Magic methods Python are also known as dunder methods or special methods. Why are they so named? It is because they are basically used to over-write or imitate the general behavior of built-in functions.

So, what is the importance of magic methods? Magic Methods are basically the everything in object-oriented Python. They are special methods which can be defined to make your classes magical. Later on, we will see how. They are usually accompanied and followed by double underscores (eg. __init__). Hence, the name “Dunder Methods”.

Thus, in this post, I have set out to provide some layman, example-driven documentation for Python’s magic methods. I hope you enjoy it. One can use this as a guide, a reference, or a refresher; as it is a user-friendly guide to Python’s magic methods.

Some of the common magic methods Python

We’ll discuss these methods based on their object usefulness (an object is an instance of a class). The three categories we’ll be focusing on are

  • Object Initialization method
  • Then, Object Representation Method
  • Object Mathematical Operation Method

To understand these methods better, we’ll use a specific business scenario.

Let’s imagine we have a minimalist online store that sells just tee-shirts. These tee-shirts come in one size, one futuristic design, and have the same price. However, they are made in only in black or white.

As an entry-level inventory manager, you have two basic goals in mind:

– To store the tee-shirt data in one place, in terms of color and inventory count for each color .

– To know the total tee_shirt inventory count.

Let’s assume the minimalist online store decides to store this information in a Python class.

The first method we use when creating a class is the initialization method __init__(), which is actually a magic method. This method, also called a constructor, takes care of setting up the object. Let’s create a TeeShirt class

Above is a simple representation of the tee-shirt class, as it includes just the tee-shirt data. With this magic method, we can easily create black and white tee-shirt objects and find out the necessary attributes, as shown below:

What if, instead of having to call each attribute of an object, you could just print the object variable and get all the useful information about that object?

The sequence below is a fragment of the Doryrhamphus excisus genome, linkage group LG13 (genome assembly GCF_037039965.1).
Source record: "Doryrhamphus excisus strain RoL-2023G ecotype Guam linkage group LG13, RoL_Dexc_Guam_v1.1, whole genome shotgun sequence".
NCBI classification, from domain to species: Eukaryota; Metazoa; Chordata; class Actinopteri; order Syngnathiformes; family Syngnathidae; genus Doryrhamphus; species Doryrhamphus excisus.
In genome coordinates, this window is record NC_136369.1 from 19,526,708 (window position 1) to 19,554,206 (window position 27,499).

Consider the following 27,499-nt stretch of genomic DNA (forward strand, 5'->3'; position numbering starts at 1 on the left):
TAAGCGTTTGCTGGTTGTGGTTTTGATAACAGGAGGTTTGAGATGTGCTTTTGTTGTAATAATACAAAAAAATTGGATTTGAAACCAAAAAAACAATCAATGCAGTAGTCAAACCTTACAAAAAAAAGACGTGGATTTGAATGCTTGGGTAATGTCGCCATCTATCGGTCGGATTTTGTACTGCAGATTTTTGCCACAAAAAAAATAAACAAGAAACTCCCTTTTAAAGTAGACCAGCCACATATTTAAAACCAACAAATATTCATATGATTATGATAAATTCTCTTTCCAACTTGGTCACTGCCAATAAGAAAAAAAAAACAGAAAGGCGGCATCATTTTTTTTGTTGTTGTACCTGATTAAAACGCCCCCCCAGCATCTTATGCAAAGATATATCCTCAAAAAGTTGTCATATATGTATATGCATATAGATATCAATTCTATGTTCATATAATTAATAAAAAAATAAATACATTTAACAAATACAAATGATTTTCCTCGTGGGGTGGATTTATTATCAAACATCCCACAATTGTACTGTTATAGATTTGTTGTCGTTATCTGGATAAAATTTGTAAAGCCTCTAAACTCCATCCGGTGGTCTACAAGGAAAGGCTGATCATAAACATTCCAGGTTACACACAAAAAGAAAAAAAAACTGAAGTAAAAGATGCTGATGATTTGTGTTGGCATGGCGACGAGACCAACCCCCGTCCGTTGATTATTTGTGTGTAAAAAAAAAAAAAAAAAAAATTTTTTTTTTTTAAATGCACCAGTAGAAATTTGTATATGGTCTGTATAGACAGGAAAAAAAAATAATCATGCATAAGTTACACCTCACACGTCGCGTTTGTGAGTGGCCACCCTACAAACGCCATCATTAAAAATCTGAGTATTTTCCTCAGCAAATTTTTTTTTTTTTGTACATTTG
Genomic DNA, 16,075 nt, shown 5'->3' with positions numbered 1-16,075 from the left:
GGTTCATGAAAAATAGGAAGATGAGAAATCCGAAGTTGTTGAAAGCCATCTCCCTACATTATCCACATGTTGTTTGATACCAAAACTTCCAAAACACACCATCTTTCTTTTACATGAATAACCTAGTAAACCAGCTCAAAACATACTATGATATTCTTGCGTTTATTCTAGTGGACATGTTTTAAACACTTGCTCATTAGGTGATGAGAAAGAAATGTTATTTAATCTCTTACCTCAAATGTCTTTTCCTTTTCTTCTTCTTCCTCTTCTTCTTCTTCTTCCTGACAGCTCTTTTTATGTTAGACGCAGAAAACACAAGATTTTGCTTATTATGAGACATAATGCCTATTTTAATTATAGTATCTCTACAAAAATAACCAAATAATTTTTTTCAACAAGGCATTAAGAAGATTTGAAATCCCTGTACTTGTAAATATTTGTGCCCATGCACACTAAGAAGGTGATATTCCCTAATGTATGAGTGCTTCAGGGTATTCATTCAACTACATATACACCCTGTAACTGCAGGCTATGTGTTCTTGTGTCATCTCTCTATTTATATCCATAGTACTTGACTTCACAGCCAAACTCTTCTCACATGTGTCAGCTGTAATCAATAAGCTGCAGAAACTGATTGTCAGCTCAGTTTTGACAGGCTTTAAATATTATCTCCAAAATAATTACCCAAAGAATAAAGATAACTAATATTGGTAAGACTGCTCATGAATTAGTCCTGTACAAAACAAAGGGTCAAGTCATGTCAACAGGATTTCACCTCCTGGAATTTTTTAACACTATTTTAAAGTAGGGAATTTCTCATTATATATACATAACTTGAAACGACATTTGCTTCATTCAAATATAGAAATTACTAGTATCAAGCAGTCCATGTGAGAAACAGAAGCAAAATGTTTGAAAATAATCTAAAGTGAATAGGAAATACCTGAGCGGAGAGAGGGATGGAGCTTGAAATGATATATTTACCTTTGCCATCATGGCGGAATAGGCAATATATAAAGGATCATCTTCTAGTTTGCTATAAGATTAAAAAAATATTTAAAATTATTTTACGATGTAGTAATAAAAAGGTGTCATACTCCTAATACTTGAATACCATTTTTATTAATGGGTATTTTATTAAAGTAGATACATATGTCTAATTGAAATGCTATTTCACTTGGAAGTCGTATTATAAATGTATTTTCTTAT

From the above example, we see that printing the object variable directly didn’t give us much useful information about the meta-data. It just gives some kind of ID that shows it is a TeeShirtclass object,which wealready know.

The Object Representation Method

A good way of being able to view all the attributes at once is with an object representation method called __str__(). Let’s add this into our class as a method:

Now, give it a test run:

Magic Methods Python

Thus, we see above that all metadata can now be viewed by just printing the object variable directly. One of the biggest advantages of using Python’s magic methods is that they provide a simple way to make objects behave like built-in types/functions. In this case , t his method is behaving like a str()type function, as a string representation of the object. Another object representation method is __repr__(), which works in a similar way.

Going back to our amateur inventory manager’s goal…

It would be nice to be able to know the sum of all the shirt inventories. Let’s see what happens when we add both shirt objects together.

Magic Methods Python

Python throws a TypeError. This is because the black_shirt and white_shirtvariables are stillObjectTypes and cannot perform mathematical operationsdirectly.

Let’s see if we can add the objects using their inventory_count attributes.

That seems to do the trick. However, an even nicer way is to add an object operation methodto the TeeShirt class in order to print the object variable without the attributes. Using the magic method __add__()—let’s see how:

Magic Methods Python

Now, give it a test run:

Magic Methods Python

It’s good to note that the importance of this method gets even handier as the class gets more complicated and the object instances multiply.

Check out some other useful magic methods and their functionalities below. This could be a bonus tool for upgrading your Python classes.

Magic Methods Python

Some final tips to keep in mind

  • Everything in Python is an object.
  • One can also use the dir() built-in function on an object to see the magic methods inherited by the class. Try out dir(str)or dir(black_shirt)(if you create a black_shirt object).
  • Also, Magic methods can be used to emulate the behavior of built-in types of user-defined objects. Therefore, whenever you find yourself trying to manipulate a user-defined object’s output in a Python class, remember: magic methods.

SUMMING UP <—> Magic Methods Python

In this post, as you have seen we discussed about the steps to get ourselves acquainted and familiar with Dunder or Magic methods Python. Thus, we are now well accomplished and ready to work our way through the various Magic methods and use them to our advantage in several programs. We see that using Magic Methods our task becomes a bit simpler comparatively than, when not using them.

By and through this article, thus, I suppose I have made myself pretty clear. But, in case, you still have some doubts lingering. Then, please do write to me in the comments section and I am as always, ever-ready to help you. And, also solve your many queries and problems.

Until then bidding you Good-Bye !!! Ok, wait ….. before you go, you may check out my various other posts. Also, for the simple reason, that is, to enhance your knowledge on various other topics of importance. Also, where ??? Here…… 

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